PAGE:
In his debut novel, Ben Purkert attempts to understand men — with varying degrees of success. Trying to reveal why men are hurting, and why they hurt others, is courageous at a time when American culture is hungry to hear from anyone else. And, as Purkert demonstrates, it is necessary work. Young men today are gravely underserved and in desperate need of models for new ways to be and lead in the world.
However, no one in Purkert’s novel will serve as such a model. Readers won’t find one in Seth, a neurotic and Jew-ish Holden Caulfield – type who is assured of his own brilliance, convinced that everyone else is a “phony” and unwilling to “do the work.” Nor will they find one in Moon, Seth’s tough and ultimately violent manager at an ad agency. They will be equally disappointed with Nadav, a toxic rabbi who turns out, sadly, to be human after all. Indeed, as readers make their way through this book, they might struggle to identify why they’re so compelled to continue. The characters are deeply unlikeable, and there is no plot — or at least not really — only men continuing to hurt and abandon a parade of broken and resigned women until there is no one left to hurt but themselves. In a nod to the uniquely destructive kinds of men who are enabled by literary circles, Purkert includes multiple references to Jacques Derrida’s Archive Fever.
By the end of the novel, it’s unclear whether Purkert wants us to be angry or empathetic. (Perhaps both?) He rockets us along with a strong feeling of schadenfreude, asking us to watch toxic men descend to new depths as they grapple with their spirituality, sexuality, and purpose in expectedly shallow ways (pills, penis poetry, pilgrimages to Israel). This book is incredibly pleasurable to read. In a culture of omnipresent toxic masculinity, perhaps there is something cathartic about it. Yet Purkert’s depiction of these men is unsettling, prompting some important questions: What do we do with the toxic men in our own lives? How do we help them help themselves?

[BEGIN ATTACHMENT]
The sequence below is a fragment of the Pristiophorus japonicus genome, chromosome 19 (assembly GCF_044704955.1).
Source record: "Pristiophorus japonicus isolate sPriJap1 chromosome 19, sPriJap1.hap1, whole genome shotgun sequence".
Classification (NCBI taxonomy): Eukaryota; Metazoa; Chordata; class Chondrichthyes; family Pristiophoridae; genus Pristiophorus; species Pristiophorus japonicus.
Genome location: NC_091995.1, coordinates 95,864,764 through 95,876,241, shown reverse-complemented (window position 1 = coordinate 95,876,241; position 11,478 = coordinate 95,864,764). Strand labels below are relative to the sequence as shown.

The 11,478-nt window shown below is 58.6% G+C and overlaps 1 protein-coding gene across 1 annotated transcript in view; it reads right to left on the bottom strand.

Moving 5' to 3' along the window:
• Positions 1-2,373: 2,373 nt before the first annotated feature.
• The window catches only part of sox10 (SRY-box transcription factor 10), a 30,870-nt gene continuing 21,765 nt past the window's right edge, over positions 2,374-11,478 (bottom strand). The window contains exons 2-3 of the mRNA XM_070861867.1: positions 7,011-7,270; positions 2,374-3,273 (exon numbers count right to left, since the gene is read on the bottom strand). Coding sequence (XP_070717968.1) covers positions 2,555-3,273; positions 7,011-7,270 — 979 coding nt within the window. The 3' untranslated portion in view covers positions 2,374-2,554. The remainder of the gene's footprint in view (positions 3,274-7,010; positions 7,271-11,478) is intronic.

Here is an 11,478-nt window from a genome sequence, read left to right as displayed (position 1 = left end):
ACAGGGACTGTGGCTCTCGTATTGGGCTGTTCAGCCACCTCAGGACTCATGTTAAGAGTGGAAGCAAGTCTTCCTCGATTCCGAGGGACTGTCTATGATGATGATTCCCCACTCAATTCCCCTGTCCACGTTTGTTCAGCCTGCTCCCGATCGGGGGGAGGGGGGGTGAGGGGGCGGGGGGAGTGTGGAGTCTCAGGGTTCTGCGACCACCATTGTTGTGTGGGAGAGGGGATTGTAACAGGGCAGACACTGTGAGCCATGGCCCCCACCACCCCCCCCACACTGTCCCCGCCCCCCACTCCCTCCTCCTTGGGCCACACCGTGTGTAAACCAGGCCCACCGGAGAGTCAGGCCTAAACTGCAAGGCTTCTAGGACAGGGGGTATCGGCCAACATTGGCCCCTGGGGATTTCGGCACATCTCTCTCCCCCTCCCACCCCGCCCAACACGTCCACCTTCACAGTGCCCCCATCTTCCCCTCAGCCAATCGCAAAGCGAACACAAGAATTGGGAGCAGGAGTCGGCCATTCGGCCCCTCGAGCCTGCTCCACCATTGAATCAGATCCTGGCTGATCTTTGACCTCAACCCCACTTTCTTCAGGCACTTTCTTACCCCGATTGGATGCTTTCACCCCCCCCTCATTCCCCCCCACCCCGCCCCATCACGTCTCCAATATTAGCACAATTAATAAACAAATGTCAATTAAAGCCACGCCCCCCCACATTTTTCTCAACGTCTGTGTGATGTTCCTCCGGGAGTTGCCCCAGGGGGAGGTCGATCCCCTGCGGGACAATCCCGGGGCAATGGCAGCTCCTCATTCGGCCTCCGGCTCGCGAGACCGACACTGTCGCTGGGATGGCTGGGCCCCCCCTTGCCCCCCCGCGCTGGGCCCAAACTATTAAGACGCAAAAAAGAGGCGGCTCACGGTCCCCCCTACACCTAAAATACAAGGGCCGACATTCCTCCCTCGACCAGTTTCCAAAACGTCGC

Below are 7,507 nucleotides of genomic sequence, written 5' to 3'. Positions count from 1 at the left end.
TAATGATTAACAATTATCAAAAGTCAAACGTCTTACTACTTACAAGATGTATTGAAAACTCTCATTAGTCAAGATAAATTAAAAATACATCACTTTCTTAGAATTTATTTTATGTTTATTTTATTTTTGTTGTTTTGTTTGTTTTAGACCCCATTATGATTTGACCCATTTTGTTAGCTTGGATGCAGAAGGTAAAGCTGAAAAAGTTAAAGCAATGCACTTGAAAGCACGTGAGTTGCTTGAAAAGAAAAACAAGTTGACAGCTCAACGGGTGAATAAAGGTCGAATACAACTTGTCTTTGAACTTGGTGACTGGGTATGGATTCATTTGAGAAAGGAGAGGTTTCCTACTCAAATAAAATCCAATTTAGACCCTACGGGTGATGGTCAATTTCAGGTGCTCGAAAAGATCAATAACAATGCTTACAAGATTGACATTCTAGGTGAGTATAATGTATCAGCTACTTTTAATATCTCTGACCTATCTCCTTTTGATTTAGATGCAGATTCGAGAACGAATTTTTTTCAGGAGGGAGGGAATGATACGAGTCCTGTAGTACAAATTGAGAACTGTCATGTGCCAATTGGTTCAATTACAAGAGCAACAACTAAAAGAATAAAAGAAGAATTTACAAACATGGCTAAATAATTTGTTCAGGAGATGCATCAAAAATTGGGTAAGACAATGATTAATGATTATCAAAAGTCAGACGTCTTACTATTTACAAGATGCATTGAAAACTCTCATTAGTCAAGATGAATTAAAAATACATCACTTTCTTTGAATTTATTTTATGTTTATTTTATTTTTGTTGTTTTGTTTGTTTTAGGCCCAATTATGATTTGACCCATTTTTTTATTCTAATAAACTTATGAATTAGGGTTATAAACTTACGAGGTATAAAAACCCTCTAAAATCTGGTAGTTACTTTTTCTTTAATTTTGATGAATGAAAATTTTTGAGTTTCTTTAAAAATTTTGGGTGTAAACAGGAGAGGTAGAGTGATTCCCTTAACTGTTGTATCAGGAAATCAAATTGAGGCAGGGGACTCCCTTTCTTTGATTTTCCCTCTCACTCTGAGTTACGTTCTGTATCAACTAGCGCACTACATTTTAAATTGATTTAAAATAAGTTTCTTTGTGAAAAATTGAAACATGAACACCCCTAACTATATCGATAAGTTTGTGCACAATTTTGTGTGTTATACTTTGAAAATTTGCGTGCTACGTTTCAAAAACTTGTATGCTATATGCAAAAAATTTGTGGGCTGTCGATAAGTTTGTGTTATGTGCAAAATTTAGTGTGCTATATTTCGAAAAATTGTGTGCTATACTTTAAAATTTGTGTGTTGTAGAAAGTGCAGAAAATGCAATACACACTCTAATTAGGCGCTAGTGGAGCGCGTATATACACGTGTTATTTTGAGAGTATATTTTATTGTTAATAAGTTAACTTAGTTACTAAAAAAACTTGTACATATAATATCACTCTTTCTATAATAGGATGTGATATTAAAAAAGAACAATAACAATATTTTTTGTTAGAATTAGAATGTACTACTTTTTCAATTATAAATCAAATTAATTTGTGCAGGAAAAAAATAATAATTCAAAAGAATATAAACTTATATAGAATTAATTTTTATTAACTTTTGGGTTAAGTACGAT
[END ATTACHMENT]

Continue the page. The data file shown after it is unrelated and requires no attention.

In this vein, it’s striking how Purkert deviates from the typical American bildungsroman in his ambivalent yet pointed exploration of Seth’s Judaism. Seth is an assimilated conservative Jew from suburban America, whose jaunts through Birthright and the world of Chabad seem to do nothing to alleviate his anxieties, addictions, and crippling loss of self. If there is any palliative for the fragile men in this story, it is certainly not their faith or their connection to religious community. Behind Purkert’s humor and picaresque style is an incisive indictment of the Jewish communities and establishments that most American Jews encounter on a regular basis.
The men, in other words, are not alright. Whether or not this is a fixable problem is precisely the question Purkert raises — and it’s up to us to find answers.
Joshua Kruchten is an educator and current doctoral candidate at NYU specializing in the literature and history of early modern Europe.